Umbrella Theater co-produced Sackerson's "A Brief Waltz in a Little Room, 23 Short Plays About Walter Eyer" which opened on August 21, 2019, at the Urban Art Gallery in the Gateway.
The genesis of the production was ten fitting rooms at the back of the gallery, a remnant from when it was a clothing store in the Gateway shopping center. Sackerson has previously done immersive theater in spaces ranging from a box to walking around downtown Salt Lake City. The concept here was to have the audience convene together for an opening video. Then ten different segments would be performed with each audience member going through the ten rooms in a sequence determined by a card they were handed. That was followed by everybody getting together again and then ten more segments in the rooms, followed by the conclusion in the common space.
Our artistic director, Jamie Rocha Allan, directed some of the segments and assisted the directors of the others.
Umbrella was responsible for the technical aspects of the show, with our technical director, Cara Pomeroy, supervising the designers for each of the rooms and providing the materials that they needed. The designers, and the rooms that they designed were:
Many of these designers were supported under Umbrella's mentorship program, which gives aspiring designers (and in other instances, directors) a chance to have primary responsibility for a production while able to call on an experienced mentor when desired. This production was especially suited for the program, because the rooms could be treated as separate productions.
Each room presented its own challenges, including fitting an actual car (or at least most of one) through the doorway of one of the rooms!
The final member of Umbrella's team, our managing director Lee Hollaar, was able to use his background in electrical engineering and computer science to help this production. At the start, he was invaluable in safely adapting the electrical system of the old fitting rooms, including adding the lighting dimmers from Umbrella to control fixtures in the rooms and central area. Umbrella also supplied fixtures such as the ETC Source Four Mini LED that was used to illuminate a picture in the Church room, using its shutters to match the angled picture frame and keeping down the heat in the room. (It and other lighting and sound equipment is available for loan to other small theater companies. See Umbrella's equipment web page for more information.)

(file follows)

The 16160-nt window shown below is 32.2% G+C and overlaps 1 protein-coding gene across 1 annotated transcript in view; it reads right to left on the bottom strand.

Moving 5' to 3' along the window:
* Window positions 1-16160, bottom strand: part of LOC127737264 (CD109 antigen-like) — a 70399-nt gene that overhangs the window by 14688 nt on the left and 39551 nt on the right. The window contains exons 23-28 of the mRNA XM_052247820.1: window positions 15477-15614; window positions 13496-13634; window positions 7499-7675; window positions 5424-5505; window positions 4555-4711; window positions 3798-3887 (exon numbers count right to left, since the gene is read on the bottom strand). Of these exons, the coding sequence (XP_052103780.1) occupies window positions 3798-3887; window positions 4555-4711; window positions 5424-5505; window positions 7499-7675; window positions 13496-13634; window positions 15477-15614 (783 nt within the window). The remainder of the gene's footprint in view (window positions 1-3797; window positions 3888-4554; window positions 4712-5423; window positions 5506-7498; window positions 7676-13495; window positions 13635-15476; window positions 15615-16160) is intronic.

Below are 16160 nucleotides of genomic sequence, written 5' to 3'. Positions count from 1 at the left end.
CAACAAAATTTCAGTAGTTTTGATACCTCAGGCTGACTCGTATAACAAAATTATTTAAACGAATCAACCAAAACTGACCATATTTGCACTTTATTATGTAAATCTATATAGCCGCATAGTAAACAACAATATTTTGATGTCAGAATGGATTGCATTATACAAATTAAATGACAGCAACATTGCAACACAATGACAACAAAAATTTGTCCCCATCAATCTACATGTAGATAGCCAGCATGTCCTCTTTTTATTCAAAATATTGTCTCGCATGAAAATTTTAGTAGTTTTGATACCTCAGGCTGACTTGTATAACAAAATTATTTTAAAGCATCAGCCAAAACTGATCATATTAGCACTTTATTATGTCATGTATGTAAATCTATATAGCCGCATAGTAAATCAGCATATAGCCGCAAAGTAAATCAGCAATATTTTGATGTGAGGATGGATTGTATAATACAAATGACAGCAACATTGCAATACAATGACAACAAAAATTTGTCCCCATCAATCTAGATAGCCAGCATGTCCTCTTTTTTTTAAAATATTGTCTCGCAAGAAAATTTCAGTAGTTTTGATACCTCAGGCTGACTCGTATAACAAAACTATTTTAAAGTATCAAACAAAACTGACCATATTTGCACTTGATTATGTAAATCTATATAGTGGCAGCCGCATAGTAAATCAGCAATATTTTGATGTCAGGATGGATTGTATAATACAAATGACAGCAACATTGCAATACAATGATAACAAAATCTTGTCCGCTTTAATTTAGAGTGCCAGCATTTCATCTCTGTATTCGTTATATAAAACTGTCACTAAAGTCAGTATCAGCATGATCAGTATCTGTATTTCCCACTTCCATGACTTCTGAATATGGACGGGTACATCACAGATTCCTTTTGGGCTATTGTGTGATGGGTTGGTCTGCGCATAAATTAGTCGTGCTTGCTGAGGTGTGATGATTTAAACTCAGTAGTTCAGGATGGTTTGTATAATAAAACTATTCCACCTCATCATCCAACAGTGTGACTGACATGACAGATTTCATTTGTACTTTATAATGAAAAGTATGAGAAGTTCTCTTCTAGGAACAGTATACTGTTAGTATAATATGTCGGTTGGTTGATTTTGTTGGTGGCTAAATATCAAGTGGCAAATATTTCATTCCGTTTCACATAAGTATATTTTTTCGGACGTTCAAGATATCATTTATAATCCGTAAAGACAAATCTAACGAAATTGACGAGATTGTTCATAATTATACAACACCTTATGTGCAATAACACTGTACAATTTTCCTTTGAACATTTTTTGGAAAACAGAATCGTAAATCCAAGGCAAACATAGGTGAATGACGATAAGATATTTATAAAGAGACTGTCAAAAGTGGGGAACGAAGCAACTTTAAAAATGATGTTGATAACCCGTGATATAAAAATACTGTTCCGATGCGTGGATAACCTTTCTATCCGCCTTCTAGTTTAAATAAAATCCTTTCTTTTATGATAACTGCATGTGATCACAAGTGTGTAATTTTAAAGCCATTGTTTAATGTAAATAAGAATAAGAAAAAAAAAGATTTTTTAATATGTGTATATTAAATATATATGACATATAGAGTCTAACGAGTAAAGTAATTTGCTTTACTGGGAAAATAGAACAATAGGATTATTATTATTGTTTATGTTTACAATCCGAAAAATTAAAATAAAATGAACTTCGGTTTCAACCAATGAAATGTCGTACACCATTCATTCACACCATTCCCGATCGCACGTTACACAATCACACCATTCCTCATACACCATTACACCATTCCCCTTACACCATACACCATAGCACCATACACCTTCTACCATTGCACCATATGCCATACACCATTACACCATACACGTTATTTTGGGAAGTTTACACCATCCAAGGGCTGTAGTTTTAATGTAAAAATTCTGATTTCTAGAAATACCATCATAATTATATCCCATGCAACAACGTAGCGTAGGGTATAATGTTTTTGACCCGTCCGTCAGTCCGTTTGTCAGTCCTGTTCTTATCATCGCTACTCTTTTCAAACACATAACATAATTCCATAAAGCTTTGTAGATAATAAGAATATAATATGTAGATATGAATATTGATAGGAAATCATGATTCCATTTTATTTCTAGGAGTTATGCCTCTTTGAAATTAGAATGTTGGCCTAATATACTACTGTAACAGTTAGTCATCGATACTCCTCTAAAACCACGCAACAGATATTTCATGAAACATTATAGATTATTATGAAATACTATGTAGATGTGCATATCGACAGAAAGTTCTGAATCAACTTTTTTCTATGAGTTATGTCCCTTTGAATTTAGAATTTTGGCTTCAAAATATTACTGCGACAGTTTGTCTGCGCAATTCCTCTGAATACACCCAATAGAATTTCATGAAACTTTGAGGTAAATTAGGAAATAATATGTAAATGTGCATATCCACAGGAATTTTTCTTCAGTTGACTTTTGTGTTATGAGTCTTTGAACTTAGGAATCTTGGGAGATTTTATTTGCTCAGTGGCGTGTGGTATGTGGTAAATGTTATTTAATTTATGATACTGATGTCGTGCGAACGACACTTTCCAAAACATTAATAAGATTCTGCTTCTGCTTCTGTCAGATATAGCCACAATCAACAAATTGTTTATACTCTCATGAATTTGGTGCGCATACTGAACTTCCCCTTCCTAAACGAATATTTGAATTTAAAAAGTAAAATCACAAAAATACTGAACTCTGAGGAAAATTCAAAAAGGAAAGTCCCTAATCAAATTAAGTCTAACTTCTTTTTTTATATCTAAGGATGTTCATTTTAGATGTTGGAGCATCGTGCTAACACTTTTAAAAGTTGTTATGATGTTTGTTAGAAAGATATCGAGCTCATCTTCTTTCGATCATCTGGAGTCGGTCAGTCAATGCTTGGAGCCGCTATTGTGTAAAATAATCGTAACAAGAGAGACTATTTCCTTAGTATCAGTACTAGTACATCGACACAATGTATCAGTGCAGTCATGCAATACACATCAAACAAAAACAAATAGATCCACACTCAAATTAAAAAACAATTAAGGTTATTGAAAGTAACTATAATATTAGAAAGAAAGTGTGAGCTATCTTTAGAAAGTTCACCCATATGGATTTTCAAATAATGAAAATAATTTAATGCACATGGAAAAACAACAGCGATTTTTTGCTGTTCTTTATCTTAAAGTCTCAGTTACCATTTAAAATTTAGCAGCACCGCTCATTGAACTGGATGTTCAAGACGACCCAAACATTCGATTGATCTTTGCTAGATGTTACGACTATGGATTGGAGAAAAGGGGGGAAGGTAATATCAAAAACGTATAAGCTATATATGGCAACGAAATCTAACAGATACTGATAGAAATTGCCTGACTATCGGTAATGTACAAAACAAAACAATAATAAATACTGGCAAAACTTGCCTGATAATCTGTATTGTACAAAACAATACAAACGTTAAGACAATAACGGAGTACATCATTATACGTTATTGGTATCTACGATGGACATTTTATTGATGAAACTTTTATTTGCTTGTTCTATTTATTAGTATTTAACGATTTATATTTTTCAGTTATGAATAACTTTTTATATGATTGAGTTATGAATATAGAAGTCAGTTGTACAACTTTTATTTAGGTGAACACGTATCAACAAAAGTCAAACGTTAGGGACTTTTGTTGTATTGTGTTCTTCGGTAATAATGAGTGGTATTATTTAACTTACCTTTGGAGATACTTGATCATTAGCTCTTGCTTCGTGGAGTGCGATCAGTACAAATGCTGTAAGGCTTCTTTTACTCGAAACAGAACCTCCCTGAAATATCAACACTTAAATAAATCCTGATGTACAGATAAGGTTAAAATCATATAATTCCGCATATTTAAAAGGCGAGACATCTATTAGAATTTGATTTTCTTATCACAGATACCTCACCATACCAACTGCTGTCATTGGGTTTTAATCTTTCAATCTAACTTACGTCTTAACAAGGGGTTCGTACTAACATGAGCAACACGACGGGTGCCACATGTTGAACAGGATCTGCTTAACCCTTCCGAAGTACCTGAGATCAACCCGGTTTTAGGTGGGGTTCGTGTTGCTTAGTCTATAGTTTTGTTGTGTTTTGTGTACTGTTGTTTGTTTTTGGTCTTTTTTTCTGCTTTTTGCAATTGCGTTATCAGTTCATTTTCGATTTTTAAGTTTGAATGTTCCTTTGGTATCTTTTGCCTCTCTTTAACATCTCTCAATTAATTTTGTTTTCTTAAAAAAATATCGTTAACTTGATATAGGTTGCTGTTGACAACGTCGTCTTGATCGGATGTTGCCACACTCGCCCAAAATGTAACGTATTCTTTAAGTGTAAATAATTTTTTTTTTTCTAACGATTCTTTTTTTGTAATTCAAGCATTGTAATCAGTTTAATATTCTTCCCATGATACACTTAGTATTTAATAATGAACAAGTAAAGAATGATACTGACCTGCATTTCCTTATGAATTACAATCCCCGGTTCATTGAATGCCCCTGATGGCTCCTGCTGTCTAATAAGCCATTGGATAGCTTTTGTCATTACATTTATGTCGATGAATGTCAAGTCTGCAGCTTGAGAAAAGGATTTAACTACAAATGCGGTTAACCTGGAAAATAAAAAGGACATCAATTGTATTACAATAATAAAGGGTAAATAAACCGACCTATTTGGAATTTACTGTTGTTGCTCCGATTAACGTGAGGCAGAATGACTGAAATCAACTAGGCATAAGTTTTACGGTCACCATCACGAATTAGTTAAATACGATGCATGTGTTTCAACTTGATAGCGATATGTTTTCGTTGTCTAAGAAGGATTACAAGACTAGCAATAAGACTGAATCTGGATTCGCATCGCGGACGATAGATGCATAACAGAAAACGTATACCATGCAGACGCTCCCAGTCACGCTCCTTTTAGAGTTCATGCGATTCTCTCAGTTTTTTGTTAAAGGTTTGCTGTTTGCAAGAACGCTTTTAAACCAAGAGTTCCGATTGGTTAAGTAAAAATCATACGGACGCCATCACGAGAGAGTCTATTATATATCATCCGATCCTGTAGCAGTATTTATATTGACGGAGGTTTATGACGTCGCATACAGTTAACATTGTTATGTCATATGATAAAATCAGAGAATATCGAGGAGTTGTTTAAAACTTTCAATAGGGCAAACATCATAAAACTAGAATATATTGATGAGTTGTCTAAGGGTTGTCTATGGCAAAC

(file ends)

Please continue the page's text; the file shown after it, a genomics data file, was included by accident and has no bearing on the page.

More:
Umbrella also provided a television camera and set up the wiring so that activity in one of the rooms could be projected on the ceiling of another one.
An iteresting challenge was the Telephone room. In the first act, it would provide nine phones on the wall that would play a message as each was lifted, while in the second act there would be a phone in the center of the room that would ring and play another message when answered.
The control for those phones was provided by two boards that were based on a stage phone ringer previously designed by Hollaar. It consisted of an inexpensive subscriber-line interface card (SLIC) and the microprocessor he had previously used at Pioneer Theatre to control LED strips and strings used in their sets and props such as candelabra. Two variants of the board were programmed, one for each act.
For the first act, whenever a phone was picked up a command was sent to a computer running QLab to play a particular sound cue, which was then sent to the phones. (All phones were connected together, so the cue could be heard on any phone, but because the audience member was listening only through a single phone at a time that was not noticeable.) The cue was stopped when it was completed or when the phone was hung up. An Art-Net lighting cue was used to indicate that we were in Act 1 and this function should be enabled.
Another lighting cue was used to ring the phone placed in the center of the room for Act 2. When it was answered, QLab was signaled to place a sound cue. WiFi was used to send Art-Net messages from QLab to the microprocessor on the board (an ESP8266, which contains a WiFi interface), and OSC (Open Sound Control) messages from the microprocessor to QLab to start and stop sound cues.
The QLab program was also used to control five channels of DMX dimming for the sconces in the common area and lighting fixtures in the rooms, as well as other sound and video cues for the production. This provided a unified show control console, that could be operated by a single person.
Dave Mortensen, Sackerson's director of this production says "Umbrella Theater Company was integral to the success of this production. Converting a non-traditional space into a theatre venue is always a challenge, but this show had its own unique hurdles. Their expertise in construction, electrical engineering, design, and storytelling were a tremendous help to strengthen Sackerson's team and vision for the production. Additionally, their stock of equipment and the artist mentorship program helped to produce a show for under $10k that would have normally cost three times that. Umbrella is an innovative resource to the Utah community. Our show would not have been the great success it was if not for their partnership."